Fortunately, for those who have space or budgetary limitations, several fish species, including tetras, killifish, small cichlids and several others, can live comfortably in small aquariums. Because each inch of fish length requires about 1 gallon of water, most 10-gallon aquariums are only suitable for a few individuals. While relatively few saltwater enthusiasts utilize such small tanks, a few species are suitable for small marine tanks as well.
Thanks to their small size -- specimens rarely reach 1 inch in length -- and their relatively inactive lifestyles, neon tetras (Paracheirodon innesi) make excellent fish for small aquariums. Neons also thrive at water temperatures of 68 to 78 degrees Fahrenheit, which means that you may not require a heater to keep the tank warm enough. On the other hand, if you plan to heat the aquarium, Cardinal tetras (Paracheirodon axelrodi) remain small, yet prefer water temperatures between 74 and 80 degrees. Cardinal tetras reach slightly larger lengths than neons do, so you cannot keep as many of them in a small tank.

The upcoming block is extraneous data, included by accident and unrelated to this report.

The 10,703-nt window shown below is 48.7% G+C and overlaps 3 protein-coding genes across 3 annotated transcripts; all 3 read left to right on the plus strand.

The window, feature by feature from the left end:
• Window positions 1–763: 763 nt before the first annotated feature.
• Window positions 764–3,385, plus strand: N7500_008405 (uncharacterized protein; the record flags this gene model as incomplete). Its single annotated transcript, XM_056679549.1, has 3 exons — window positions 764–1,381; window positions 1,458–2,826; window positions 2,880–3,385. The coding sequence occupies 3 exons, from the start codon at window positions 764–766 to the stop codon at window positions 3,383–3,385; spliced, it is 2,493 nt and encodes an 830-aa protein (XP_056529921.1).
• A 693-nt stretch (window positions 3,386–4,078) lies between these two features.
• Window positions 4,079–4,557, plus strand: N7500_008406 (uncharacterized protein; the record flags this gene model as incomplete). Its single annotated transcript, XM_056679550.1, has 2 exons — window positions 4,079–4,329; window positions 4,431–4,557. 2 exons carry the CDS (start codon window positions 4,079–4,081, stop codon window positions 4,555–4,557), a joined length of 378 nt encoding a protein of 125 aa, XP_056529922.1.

Shell-dwelling cichlids, such as Neolamprologus brevis often thrive in small aquariums. While the males may approach 2½ inches in length, the females remain less than 1½ inches long. These interesting inhabitants will take up residence in small shells; sometimes a pair will share a shell, at other times each individual will inhabit separate shells. Use caution when introducing additional fish into the aquarium, as the small cichlids will defend a small area around their shells, which may lead to infighting.
Least killifish (Heterandria formosa) are delightful and diminutive fish well-suited for life in small aquariums. These fish do not like strong water currents, so use a filter that only produces a gentle water flow in the tank. Least killifish prefer heavily planted tanks, which give them innumerable places to hide. These live bearing fish often breed readily in the aquarium, even without any special effort on the part of the hobbyist.
Although relatively few aquarists maintain small saltwater tanks, it is possible to maintain such a habitat, as long as you avoid overcrowding your fish. Additionally, you can add some live rock and a few invertebrates to the tank to create your own miniature ocean ecosystem. Some fish may even form symbiotic relationships with shrimp or anemones. A few of the best species for 10-gallon marine tanks include:
Blue neon gobies (Elactinus oceanops) Orange-spotted gobies (Amblyeleotris guttata) Clown gobies (Gobiodon atrangulatus) Firefish (Nemateleotris magnifica) Longspine cardinalfish (Zoramia leptacantha) Yellow stripe clingfish (Diademichthys lineatus)